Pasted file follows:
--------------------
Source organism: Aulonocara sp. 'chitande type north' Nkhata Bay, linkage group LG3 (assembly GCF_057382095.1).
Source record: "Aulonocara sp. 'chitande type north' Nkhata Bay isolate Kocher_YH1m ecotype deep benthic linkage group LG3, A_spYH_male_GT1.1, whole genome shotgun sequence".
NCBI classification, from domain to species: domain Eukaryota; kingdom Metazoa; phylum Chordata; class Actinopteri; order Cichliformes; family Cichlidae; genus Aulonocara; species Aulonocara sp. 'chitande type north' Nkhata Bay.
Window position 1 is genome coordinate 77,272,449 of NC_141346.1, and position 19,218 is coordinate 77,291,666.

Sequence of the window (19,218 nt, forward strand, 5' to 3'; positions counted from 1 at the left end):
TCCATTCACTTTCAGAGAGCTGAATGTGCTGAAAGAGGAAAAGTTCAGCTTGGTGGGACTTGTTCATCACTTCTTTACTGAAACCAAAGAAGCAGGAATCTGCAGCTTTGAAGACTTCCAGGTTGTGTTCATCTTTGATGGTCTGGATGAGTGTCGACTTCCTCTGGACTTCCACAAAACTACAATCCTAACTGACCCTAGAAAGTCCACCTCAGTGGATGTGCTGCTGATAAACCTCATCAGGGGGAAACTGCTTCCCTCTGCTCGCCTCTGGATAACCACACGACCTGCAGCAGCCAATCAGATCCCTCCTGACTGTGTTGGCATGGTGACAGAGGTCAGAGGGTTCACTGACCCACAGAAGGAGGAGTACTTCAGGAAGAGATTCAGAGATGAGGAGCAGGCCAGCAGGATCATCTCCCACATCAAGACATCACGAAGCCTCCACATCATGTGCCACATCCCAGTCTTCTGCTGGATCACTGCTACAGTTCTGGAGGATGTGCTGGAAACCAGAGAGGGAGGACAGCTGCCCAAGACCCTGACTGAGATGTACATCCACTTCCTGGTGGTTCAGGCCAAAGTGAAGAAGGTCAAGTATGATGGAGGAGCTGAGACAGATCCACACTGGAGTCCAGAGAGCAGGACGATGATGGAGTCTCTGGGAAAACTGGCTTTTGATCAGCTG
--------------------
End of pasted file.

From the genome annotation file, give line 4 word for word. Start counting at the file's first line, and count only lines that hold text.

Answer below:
Window position 1 is genome coordinate 77,272,449 of NC_141346.1, and position 19,218 is coordinate 77,291,666.